Whenever the Transparency International Secretariat in Berlin releases its annual Global Corruption Perceptions Index, New Zealand comes up smelling of roses.

Last year, the index, which looks at the public sectors of 177 countries around the world, ranked New Zealand first equal with Denmark as the country with the cleanest government. That will change unless the Government stops selling citizenship to the highest bidder.

Maurice Williamson is the latest scalp in the latest immigration scandal. He resigned his ministerial portfolios this week after the New Zealand Herald revealed he had phoned a top-ranking police officer over charges a wealthy businessman was facing - a businessman who had made a $22,000 donation to the National Party, and whose citizenship had been championed by Williamson against the advice of officials.

Shortly after being granted New Zealand citizenship - and having the ceremony conducted by Williamson in his own office - multi-millionaire businessman Donghua Liu was facing domestic assault charges. Williamson phoned the big cheese at his local police station and told him the police needed to be very sure they were on solid ground in relation to the charges as Liu was investing a lot of money in the country.


What planet is Williamson on when he thinks any police officer in this country will tell his squad "No, hang on, guys. Cancel that investigation into Liu. He's a mate of Maurice Williamson's - drive him home and tell his missus to lay low for a while." What on earth did Williamson think he was going to achieve with that phone call?

As it was, the police handled the meddlesome minister well. The trail of emails reveals that Williamson originally contacted Superintendent John Tims - the district commander for Counties Manukau - who referred the inquiry to his Auckland counterpart, Superintendent Mike Clement. Clement then gave Inspector Gary Davey the hospital pass and told him to follow up the request for information from Williamson. Davey told Williamson the police would be continuing their prosecution and the best advice he could give Liu would be to have him seek good legal advice.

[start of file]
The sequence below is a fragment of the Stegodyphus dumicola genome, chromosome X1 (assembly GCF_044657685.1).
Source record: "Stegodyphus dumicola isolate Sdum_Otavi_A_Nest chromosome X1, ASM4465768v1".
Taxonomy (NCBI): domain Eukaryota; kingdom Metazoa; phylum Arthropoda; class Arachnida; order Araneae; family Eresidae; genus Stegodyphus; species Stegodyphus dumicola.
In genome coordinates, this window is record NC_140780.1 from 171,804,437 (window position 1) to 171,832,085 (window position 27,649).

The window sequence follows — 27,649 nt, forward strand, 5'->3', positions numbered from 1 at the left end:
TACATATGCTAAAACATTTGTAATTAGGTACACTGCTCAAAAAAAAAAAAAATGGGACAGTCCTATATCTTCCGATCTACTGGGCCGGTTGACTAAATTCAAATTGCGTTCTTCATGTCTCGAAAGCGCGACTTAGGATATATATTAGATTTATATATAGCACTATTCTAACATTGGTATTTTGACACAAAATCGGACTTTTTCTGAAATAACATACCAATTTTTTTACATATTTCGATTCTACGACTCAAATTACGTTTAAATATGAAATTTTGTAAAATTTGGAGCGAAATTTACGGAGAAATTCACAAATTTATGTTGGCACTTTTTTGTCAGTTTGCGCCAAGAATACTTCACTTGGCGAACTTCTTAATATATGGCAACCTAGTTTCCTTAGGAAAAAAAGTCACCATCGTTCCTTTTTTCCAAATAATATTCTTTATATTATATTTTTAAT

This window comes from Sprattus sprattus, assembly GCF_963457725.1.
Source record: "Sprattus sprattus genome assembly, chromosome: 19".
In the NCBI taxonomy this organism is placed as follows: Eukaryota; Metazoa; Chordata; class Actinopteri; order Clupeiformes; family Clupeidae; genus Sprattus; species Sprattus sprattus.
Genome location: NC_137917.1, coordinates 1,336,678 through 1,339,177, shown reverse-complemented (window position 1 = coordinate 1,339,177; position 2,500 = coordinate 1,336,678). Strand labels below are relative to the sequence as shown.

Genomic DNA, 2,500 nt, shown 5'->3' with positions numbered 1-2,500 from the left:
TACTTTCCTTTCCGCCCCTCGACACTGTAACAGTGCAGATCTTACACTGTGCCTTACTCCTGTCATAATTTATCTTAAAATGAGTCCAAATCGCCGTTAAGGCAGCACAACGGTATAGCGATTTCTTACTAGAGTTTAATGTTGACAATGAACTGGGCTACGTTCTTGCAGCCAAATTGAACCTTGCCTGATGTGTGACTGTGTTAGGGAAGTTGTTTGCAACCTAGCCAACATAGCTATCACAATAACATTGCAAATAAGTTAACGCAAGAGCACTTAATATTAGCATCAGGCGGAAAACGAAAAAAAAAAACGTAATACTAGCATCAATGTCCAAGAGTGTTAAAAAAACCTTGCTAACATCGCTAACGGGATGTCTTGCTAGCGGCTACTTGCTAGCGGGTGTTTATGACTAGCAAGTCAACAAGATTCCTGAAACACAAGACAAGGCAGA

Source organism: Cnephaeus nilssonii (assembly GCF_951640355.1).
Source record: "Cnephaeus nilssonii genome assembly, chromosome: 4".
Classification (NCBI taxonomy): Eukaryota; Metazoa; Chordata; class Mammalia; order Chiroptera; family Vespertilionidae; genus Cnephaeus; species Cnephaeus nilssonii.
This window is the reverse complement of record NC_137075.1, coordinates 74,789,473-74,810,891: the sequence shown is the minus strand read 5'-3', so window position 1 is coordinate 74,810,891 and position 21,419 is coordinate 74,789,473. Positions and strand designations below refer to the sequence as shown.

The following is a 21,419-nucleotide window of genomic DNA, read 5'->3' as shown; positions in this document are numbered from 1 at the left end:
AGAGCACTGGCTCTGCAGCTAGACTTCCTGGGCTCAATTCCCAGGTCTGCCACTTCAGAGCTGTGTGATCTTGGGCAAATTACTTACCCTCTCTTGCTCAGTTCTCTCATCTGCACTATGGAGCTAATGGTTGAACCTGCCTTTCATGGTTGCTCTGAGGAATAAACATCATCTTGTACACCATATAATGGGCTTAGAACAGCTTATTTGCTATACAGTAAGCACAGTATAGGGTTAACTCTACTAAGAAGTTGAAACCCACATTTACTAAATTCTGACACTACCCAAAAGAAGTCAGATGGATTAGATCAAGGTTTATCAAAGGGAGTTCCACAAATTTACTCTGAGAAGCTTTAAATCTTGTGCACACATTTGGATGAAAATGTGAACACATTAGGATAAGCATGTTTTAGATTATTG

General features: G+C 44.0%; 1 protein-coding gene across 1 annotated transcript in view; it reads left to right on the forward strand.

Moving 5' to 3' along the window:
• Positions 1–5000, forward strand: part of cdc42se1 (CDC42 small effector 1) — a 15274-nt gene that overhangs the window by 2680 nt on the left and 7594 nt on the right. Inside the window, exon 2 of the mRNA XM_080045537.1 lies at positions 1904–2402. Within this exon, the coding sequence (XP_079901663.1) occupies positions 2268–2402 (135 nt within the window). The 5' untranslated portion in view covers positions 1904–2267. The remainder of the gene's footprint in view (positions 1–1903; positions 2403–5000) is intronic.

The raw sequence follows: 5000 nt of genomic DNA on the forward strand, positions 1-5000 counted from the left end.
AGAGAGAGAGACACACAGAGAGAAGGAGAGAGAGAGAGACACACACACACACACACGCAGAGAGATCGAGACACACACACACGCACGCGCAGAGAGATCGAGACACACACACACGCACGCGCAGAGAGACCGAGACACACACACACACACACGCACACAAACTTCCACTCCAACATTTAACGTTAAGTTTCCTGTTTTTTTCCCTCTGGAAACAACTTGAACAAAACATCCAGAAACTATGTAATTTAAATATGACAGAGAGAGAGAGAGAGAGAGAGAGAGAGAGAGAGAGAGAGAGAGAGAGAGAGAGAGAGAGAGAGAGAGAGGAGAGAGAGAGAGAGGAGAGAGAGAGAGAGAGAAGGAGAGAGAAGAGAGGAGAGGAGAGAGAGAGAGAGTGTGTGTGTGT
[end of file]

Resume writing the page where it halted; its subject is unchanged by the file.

So the police 1: Cabinet Minister, nil.

Incredibly, Williamson seems to think he's done nothing wrong. He told reporters he regularly contacts police on behalf of constituents but refused to say whether he'd ever done so in cases where charges were laid. He accepts the Prime Minister's assertion that MPs and ministers must never involve themselves in prosecutions, and that's why he's resigned his portfolios, but he says there was never an intention to interfere with a police investigation, which is why he wants to stand again for Pakuranga, the seat he has held for nearly 30 years.

I have met Williamson a number of times over the years, and I don't think he's a bad person. I don't think he's corrupt and I'm sure he doesn't condone domestic violence. But his lack of judgment is symptomatic of a person who has been cosseted for far too long.

For most of his life, he's lived a rarefied life in Parliament. He hasn't had to worry about where his next dollar is coming from; when he's been in government, he's had drivers and staff and expense accounts to cushion him from reality - he has no idea any more about what is considered fair and reasonable by your average Joe Blow. Phoning police officers in the middle of an investigation and warning them to be on solid ground is not on.

And nor is the sale of citizenship to this country. All politicians need to know that $22,000 is far too cheap a price to pay to become a Kiwi. Citizenship needs to be earned, not bought.

• Kerre McIvor is on Newstalk ZB Monday-Thursday, 8pm-midnight

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